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CT Gas Conversions Fall Short

Opponents say lack of demand makes new gas pipelines unnecessary. (Monster4711/Wikimedia Commons)
Opponents say lack of demand makes new gas pipelines unnecessary. (Monster4711/Wikimedia Commons)
July 18, 2017

HARTFORD, Conn. – Gas companies fell far short of their goals to convert Connecticut homes and businesses to natural gas, and now environmentalists want construction of two new pipelines canceled. The state's Comprehensive Energy Strategy could be released later this week.

The 2013 CES called for a big boost in reliance on methane, with ratepayers subsidizing part of the cost of converting thousands of homes and businesses to natural gas.

But Martha Klein, chair of the Connecticut chapter of the Sierra Club, calls that a failed strategy and the companies' own figures indicate that, even after cutting the projected number of conversions by almost half, the goal still wasn't met.

"Now we have the data to show that Connecticut does not have the customers for the natural gas conversions that the state obligated us to subsidize," she says.

Calling gas cleaner and cheaper than oil, the companies used anticipated increases in the demand for natural gas to justify the construction of two new gas pipelines into the state.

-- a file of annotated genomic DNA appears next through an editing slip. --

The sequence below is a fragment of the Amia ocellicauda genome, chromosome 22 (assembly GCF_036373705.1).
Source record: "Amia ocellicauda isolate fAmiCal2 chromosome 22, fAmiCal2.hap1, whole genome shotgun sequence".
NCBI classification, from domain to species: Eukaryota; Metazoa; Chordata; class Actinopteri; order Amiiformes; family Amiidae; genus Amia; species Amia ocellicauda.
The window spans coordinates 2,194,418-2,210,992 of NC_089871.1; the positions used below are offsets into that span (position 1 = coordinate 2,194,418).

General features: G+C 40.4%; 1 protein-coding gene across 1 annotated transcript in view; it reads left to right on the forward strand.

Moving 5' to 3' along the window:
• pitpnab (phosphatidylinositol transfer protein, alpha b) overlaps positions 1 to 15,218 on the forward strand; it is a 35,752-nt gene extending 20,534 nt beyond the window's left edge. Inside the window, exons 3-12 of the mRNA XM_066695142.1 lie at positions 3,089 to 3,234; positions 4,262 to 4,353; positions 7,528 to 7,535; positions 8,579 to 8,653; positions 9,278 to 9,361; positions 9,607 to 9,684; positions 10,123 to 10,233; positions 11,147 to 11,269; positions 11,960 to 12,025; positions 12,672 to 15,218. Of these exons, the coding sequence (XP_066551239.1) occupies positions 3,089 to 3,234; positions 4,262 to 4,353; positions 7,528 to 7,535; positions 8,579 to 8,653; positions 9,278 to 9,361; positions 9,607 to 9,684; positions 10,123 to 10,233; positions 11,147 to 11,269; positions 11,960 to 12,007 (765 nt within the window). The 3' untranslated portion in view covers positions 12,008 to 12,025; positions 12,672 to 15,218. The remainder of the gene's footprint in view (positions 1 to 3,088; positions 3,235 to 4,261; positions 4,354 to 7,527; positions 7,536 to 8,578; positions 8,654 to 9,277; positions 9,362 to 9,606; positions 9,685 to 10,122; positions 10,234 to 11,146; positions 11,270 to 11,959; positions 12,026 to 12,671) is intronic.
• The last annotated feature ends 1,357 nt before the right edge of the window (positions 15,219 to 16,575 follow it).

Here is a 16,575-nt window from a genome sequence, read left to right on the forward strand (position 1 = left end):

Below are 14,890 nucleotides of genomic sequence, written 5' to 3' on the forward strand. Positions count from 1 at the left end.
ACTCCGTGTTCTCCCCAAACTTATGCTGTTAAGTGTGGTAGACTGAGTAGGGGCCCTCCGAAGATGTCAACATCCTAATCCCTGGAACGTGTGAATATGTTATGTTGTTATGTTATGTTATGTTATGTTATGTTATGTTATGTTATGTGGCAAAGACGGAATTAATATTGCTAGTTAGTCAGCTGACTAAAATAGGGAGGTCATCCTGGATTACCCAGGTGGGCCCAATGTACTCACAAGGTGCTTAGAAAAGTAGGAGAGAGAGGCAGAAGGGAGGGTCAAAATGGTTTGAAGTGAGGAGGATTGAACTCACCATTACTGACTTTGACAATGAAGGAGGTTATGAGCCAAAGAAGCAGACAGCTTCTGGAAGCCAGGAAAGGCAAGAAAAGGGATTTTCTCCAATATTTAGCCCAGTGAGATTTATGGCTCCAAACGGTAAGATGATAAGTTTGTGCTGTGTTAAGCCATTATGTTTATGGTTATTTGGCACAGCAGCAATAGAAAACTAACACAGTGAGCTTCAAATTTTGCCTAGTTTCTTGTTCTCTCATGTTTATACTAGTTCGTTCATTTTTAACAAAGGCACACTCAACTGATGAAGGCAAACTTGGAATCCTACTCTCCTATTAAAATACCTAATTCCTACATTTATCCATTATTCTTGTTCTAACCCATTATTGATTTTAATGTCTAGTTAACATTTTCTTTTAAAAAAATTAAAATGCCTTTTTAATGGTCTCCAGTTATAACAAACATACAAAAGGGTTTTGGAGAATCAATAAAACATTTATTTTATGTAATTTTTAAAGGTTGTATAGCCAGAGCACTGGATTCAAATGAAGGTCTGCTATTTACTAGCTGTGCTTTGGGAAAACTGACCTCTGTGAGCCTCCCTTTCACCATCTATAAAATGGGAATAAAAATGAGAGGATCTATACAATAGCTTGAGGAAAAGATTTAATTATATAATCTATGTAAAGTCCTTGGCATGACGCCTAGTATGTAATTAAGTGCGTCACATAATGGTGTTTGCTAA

But Klein points out that natural gas is more powerful than carbon dioxide as an agent of climate change, and the demand just isn't there.

"The interstate gas pipelines, Kinder Morgan and Enbridge, are completely not needed," she states. "We will not be able to use the gas here. There are not enough customers."

Three new gas-fired power plants are now in the approval process in the state and a fourth is contesting the denial of a permit for construction.

But Klein notes that Connecticut already generates more electricity than it needs. She believes that, rather than promoting natural gas, the state should be developing alternatives that are really clean.

"We should quite simply be converting to increased energy efficiencies and 100 percent renewable energy right now," adds Klein. "There is no reason to delay further."

The Sierra Club has launched a petition campaign urging members of Congress ask that construction of the pipelines be stopped.

Andrea Sears/Shaine Smith, Public News Service - CT